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Aug 5, 2009 2:52 PMPublication: The Southampton Press

Trustees again deny land swap with Westhampton Cemetery

Aug 5, 2009 2:52 PM

The Southampton Town Trustees reiterated their emphatic rejection of a proposed land swap with the Westhampton Cemetery this week and defended themselves against public criticism over the issue in recent months.

The Trustees said they understood the cemetery’s needs to expand the graveyard, which has fewer than 30 burial plots remaining, and stated that they would be willing to help its board find another property that the cemetery could use in the area. Still, they stressed that environmental concerns and a host of legal roadblocks prevent them from making any exchange involving a 2-acre parcel that they own, or from allowing another nearby property also under their jurisdiction from being used to access the landlocked lot owned by the cemetery association.

The Trustees had told the cemetery association that they would not make the land swap back in January but raised the issue again this week, at a meeting in Town Hall on Monday, to defend their position once and for all.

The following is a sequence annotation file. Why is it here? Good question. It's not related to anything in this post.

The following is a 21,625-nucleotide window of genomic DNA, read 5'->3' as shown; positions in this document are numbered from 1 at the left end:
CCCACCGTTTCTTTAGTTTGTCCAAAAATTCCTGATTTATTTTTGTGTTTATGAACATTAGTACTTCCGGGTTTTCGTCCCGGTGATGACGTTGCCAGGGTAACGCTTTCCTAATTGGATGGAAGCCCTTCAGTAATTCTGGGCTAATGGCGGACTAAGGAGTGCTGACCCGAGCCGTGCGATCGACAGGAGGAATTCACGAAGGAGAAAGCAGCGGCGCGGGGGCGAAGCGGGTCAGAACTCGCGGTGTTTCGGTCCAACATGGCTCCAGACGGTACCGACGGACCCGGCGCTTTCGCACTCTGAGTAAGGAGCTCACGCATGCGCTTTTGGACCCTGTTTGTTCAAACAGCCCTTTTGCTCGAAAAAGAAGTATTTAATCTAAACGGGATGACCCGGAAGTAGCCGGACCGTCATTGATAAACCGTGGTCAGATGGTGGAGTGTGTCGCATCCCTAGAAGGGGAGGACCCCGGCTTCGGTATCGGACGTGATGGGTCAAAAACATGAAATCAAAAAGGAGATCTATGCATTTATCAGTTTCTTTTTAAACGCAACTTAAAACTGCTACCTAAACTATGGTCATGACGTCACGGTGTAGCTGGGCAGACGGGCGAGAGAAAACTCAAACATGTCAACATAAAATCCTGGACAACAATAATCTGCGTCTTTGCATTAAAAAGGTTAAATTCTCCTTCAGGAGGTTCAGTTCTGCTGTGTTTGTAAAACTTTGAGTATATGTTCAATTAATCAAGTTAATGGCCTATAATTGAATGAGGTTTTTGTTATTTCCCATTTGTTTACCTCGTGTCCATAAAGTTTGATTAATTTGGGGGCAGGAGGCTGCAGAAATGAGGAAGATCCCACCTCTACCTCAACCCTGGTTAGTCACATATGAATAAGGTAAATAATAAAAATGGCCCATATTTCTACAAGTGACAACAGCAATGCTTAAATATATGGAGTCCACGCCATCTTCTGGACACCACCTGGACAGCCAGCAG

“This board has made a decision that we will not entertain a land swap,” Trustee Jon Semlear, the board president, said sternly on Monday. “To a man, there has been no support for this.”

The four other board members echoed his statement, explaining that they were sympathetic to the cemetery’s problems and would be willing to help, but stressed that exchanging the properties was not an option.

Cemetery board members have engaged in a public campaign in recent months, including purchasing a series of advertisements in The Southampton Press, criticizing the Trustees for the rejection in hopes of convincing them to reverse their decision.